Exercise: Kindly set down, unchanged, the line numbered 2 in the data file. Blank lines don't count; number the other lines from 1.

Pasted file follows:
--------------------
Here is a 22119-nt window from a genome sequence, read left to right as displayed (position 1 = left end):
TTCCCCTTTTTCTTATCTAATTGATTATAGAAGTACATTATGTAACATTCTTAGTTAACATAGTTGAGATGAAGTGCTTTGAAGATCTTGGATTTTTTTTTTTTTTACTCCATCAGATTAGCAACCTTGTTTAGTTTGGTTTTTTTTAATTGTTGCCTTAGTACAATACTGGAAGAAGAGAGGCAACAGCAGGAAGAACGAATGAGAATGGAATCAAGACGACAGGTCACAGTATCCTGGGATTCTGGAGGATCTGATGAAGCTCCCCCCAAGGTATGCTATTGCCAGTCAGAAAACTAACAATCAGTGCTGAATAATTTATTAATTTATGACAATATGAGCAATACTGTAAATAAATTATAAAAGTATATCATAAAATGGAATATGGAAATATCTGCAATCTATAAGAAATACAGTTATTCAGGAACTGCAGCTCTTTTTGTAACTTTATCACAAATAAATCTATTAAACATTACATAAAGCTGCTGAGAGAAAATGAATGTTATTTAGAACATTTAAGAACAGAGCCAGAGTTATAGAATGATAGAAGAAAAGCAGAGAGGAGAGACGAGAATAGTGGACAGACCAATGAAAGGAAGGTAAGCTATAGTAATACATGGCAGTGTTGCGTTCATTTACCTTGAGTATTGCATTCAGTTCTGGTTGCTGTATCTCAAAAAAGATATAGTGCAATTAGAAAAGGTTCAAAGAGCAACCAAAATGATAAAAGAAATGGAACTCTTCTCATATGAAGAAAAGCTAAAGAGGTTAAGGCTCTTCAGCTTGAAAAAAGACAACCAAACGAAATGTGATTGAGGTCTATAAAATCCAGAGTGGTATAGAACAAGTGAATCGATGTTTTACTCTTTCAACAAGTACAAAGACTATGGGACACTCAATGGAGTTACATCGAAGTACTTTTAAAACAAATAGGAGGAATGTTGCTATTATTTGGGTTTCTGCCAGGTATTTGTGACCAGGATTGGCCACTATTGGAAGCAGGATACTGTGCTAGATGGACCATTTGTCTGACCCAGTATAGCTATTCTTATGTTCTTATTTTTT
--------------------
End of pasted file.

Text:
TTCCCCTTTTTCTTATCTAATTGATTATAGAAGTACATTATGTAACATTCTTAGTTAACATAGTTGAGATGAAGTGCTTTGAAGATCTTGGATTTTTTTTTTTTTTACTCCATCAGATTAGCAACCTTGTTTAGTTTGGTTTTTTTTAATTGTTGCCTTAGTACAATACTGGAAGAAGAGAGGCAACAGCAGGAAGAACGAATGAGAATGGAATCAAGACGACAGGTCACAGTATCCTGGGATTCTGGAGGATCTGATGAAGCTCCCCCCAAGGTATGCTATTGCCAGTCAGAAAACTAACAATCAGTGCTGAATAATTTATTAATTTATGACAATATGAGCAATACTGTAAATAAATTATAAAAGTATATCATAAAATGGAATATGGAAATATCTGCAATCTATAAGAAATACAGTTATTCAGGAACTGCAGCTCTTTTTGTAACTTTATCACAAATAAATCTATTAAACATTACATAAAGCTGCTGAGAGAAAATGAATGTTATTTAGAACATTTAAGAACAGAGCCAGAGTTATAGAATGATAGAAGAAAAGCAGAGAGGAGAGACGAGAATAGTGGACAGACCAATGAAAGGAAGGTAAGCTATAGTAATACATGGCAGTGTTGCGTTCATTTACCTTGAGTATTGCATTCAGTTCTGGTTGCTGTATCTCAAAAAAGATATAGTGCAATTAGAAAAGGTTCAAAGAGCAACCAAAATGATAAAAGAAATGGAACTCTTCTCATATGAAGAAAAGCTAAAGAGGTTAAGGCTCTTCAGCTTGAAAAAAGACAACCAAACGAAATGTGATTGAGGTCTATAAAATCCAGAGTGGTATAGAACAAGTGAATCGATGTTTTACTCTTTCAACAAGTACAAAGACTATGGGACACTCAATGGAGTTACATCGAAGTACTTTTAAAACAAATAGGAGGAATGTTGCTATTATTTGGGTTTCTGCCAGGTATTTGTGACCAGGATTGGCCACTATTGGAAGCAGGATACTGTGCTAGATGGACCATTTGTCTGACCCAGTATAGCTATTCTTATGTTCTTATTTTTT